Chinese Media Perspective on the Eve of Hu Jintao’s Visit to India

Contrary to popular perception the Chinese media has been covering Hu Jintao’s visit to India quite extensively.Infact right at this moment this visit is splashed on the front page of both China Daily website and the People’s daily website with links to special features. But then our defeatist minded Indian media and so called “intellectuals” who suffer from a inferiority complex carried over from colonial days simply don’t want to believe that we are a big power now. Perhaps this is the inferiority complex in the collective mindset of our country’s so called ‘elite classes’ that the Chinese diplomacy is trying to capitalise on with its mindgames and stubborness.

The Op-eds carried by the Chinese newspapers are mostly rhetoric without much substance.They harp on the same predictable lines of how both China and India are great ancient civilisations, how they are the most populous countries in the world, their booming economies, rising trade, year of friendship etc… etc… But they seem to have skirted the hot button issues like the border problem, Tibet, China’s subversive help to the Pakistani nuclear program, its plans to divert the Brahmaputra river or even the latest instance of the Chinese envoy’s foot and mouth disease.

Milestone in relations What will happen when China and India come together?People’s Daily Online dt 22/11/2006

Sino-India partnership ‘of global significance’China Daily dt 22/11/2006

Experts: Dialogue best way to avoid rivalryChina Daily dt 21/11/2006

Hu promotes mutual trust in IndiaChina Daily dt 21/11/2006

China, India hope trade to reach US$40B in 2010 – China Daily dt 21/11/2006

Feature: China-India relations: best yet to comePeople’s Daily Online dt 20/11/2006

Advancing Sino-Indian friendly ties in all-round wayPeople’s Daily Online dt 20/11/2006

And this real funny one

China, India not a case of “the tortoise and the hare”People’s Daily Online 12/10/2006

The Chinese are also concerned that we will overtake them some day just like we fear that they have outstripped us and left us far, far behind.Sample this!

Reporter: A report recently published by the World Economic Forum shows that in the 2006 global competitiveness rankings, China is 11 places behind India. Some people have therefore likened China and India to the tortoise and the hare in Aesop’s famous fable. What do you think?

Wang: China and India are following two very different development models. Both are moving towards prosperity. Reform and opening up in China began in 1978 which prompted rapid economic growth. India’s Congress Party also launched reform in 1991, which followed a policy of liberalization and globalization. Last year, China’s GDP was the fourth largest in the world and India also ranked in the top ten. Both China and India are experiencing rapid economic development and expect a bright future. This has attracted worldwide attention.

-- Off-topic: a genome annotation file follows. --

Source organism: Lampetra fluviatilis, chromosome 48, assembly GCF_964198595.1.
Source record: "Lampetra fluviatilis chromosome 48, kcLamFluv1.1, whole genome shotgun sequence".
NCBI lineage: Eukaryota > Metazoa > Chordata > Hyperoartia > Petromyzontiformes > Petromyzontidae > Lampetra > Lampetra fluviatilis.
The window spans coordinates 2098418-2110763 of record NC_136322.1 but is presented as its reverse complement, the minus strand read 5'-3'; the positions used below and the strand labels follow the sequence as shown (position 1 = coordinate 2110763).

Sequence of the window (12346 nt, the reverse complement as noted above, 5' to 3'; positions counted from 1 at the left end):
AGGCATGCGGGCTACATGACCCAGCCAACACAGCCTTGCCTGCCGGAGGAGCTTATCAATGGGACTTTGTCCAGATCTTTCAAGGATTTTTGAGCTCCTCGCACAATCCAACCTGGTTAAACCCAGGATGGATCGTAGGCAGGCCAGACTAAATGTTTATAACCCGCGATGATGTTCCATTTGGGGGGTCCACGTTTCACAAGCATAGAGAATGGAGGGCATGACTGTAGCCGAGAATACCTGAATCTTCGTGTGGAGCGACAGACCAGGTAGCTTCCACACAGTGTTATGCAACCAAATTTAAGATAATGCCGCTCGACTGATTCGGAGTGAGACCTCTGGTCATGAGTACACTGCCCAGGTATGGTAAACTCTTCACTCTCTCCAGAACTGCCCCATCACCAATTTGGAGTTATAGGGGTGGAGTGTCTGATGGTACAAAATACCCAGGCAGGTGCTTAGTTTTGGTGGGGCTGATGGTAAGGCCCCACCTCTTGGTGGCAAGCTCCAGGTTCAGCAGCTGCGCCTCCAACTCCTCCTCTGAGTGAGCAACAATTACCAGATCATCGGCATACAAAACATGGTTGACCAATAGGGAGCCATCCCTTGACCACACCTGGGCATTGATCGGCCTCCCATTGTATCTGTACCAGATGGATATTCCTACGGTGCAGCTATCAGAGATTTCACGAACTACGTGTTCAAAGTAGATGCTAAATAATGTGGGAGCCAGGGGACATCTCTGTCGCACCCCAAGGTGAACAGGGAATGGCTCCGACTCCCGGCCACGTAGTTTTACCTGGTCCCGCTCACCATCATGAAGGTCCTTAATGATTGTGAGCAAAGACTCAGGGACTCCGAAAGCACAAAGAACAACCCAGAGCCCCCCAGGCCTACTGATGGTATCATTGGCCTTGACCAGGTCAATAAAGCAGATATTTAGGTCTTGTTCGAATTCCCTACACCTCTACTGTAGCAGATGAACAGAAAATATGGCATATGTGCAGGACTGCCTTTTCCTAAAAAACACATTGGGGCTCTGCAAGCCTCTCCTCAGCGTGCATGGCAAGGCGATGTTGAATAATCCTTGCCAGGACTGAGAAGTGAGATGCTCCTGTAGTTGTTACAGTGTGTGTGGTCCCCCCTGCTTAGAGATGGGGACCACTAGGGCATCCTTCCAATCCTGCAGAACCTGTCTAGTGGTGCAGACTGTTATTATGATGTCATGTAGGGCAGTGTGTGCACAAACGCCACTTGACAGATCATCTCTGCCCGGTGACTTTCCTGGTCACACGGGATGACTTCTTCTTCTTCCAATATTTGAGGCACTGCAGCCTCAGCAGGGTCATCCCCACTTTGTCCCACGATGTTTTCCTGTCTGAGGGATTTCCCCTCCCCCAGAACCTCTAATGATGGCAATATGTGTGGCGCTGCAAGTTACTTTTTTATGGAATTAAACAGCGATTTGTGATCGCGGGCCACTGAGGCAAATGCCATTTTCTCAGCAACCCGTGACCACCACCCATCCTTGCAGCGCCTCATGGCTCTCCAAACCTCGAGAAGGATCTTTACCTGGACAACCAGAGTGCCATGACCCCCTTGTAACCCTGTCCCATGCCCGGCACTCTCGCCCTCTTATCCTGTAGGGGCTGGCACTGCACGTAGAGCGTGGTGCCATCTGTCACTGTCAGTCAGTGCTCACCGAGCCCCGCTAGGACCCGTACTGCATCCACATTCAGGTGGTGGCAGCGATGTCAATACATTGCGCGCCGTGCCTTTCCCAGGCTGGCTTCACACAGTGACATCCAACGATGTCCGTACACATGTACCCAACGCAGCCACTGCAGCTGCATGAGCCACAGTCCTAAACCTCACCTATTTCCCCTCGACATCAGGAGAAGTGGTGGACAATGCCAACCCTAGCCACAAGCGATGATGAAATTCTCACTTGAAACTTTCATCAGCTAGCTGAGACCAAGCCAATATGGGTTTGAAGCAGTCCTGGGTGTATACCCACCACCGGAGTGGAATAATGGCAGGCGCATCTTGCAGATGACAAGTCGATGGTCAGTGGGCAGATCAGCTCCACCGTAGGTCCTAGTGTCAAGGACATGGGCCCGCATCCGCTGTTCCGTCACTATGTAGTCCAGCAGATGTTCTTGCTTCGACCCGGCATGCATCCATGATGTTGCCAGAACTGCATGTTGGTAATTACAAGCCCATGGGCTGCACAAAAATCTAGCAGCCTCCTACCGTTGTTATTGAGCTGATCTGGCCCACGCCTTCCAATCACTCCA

It doesn’t matter whether China surpasses India. The key issue is how to keep China on a path of sound development, with long-term, rapid and sustainable growth. There is a prevailing belief in the international community that India will overtake China by 2020. This statement lacks statistical evidence. To use the analogy of the race between the tortoise and the hare for the competition between China and India is fantastic. Only when the hare naps does the tortoise overtake the hare. China will never ‘nap’ in the process of its economic development.

This above statement also gives an insight into the mind of the ‘Chinese bully’. This guy simply doesn’t want to concede even an inch. The Chinese nation seems to be collectively suffering from a acute inferiority complex leftover from their ‘century of shame’ when they were hammered by every foreign colonial power worth its name and now they want to show off how big they are.Once someone stands up to them see them go crazy and behave like a kid whose lollipop has been snatched away.

China and India therefore have something more in common. They both need serious psychological counselling. They both need to get their badly battered and bruised self-esteem back.


1 Comment

Filed under India, India and the World, International Politics, Media, PRC

One response to “Chinese Media Perspective on the Eve of Hu Jintao’s Visit to India

  1. RS

    But then our defeatist minded Indian media and so called “intellectuals” who suffer from a inferiority complex carried over from colonial days simply don’t want to believe that we are a big power now

    Exactly my thoughts. I have been thinkin on these lines for a post on Hu’s visit but then changed my mind at the last minute when I saw another interesting Hu related news about which I just blogged.

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